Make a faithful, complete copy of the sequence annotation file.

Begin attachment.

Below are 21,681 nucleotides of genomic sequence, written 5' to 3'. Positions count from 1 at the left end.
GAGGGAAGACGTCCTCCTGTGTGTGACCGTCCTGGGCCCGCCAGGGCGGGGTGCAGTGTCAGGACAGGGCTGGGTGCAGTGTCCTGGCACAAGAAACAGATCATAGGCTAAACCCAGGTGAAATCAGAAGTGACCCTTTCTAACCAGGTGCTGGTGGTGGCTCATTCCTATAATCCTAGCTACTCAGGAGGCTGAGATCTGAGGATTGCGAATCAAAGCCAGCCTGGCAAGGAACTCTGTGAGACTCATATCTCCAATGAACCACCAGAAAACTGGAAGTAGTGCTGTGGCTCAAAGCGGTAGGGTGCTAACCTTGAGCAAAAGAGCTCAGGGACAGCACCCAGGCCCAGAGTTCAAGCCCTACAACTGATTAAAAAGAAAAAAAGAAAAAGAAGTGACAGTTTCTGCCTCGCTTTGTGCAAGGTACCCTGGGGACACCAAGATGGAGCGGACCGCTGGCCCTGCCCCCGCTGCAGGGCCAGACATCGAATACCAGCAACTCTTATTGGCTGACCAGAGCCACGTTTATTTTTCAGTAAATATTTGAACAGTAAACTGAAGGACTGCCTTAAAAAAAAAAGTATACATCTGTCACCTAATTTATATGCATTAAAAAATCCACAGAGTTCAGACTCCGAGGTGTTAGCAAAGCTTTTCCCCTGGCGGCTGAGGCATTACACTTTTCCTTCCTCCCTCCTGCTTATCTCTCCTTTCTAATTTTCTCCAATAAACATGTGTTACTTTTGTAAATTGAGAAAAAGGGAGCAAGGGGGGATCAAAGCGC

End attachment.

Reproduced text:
Below are 21,681 nucleotides of genomic sequence, written 5' to 3'. Positions count from 1 at the left end.
GAGGGAAGACGTCCTCCTGTGTGTGACCGTCCTGGGCCCGCCAGGGCGGGGTGCAGTGTCAGGACAGGGCTGGGTGCAGTGTCCTGGCACAAGAAACAGATCATAGGCTAAACCCAGGTGAAATCAGAAGTGACCCTTTCTAACCAGGTGCTGGTGGTGGCTCATTCCTATAATCCTAGCTACTCAGGAGGCTGAGATCTGAGGATTGCGAATCAAAGCCAGCCTGGCAAGGAACTCTGTGAGACTCATATCTCCAATGAACCACCAGAAAACTGGAAGTAGTGCTGTGGCTCAAAGCGGTAGGGTGCTAACCTTGAGCAAAAGAGCTCAGGGACAGCACCCAGGCCCAGAGTTCAAGCCCTACAACTGATTAAAAAGAAAAAAAGAAAAAGAAGTGACAGTTTCTGCCTCGCTTTGTGCAAGGTACCCTGGGGACACCAAGATGGAGCGGACCGCTGGCCCTGCCCCCGCTGCAGGGCCAGACATCGAATACCAGCAACTCTTATTGGCTGACCAGAGCCACGTTTATTTTTCAGTAAATATTTGAACAGTAAACTGAAGGACTGCCTTAAAAAAAAAAGTATACATCTGTCACCTAATTTATATGCATTAAAAAATCCACAGAGTTCAGACTCCGAGGTGTTAGCAAAGCTTTTCCCCTGGCGGCTGAGGCATTACACTTTTCCTTCCTCCCTCCTGCTTATCTCTCCTTTCTAATTTTCTCCAATAAACATGTGTTACTTTTGTAAATTGAGAAAAAGGGAGCAAGGGGGGATCAAAGCGC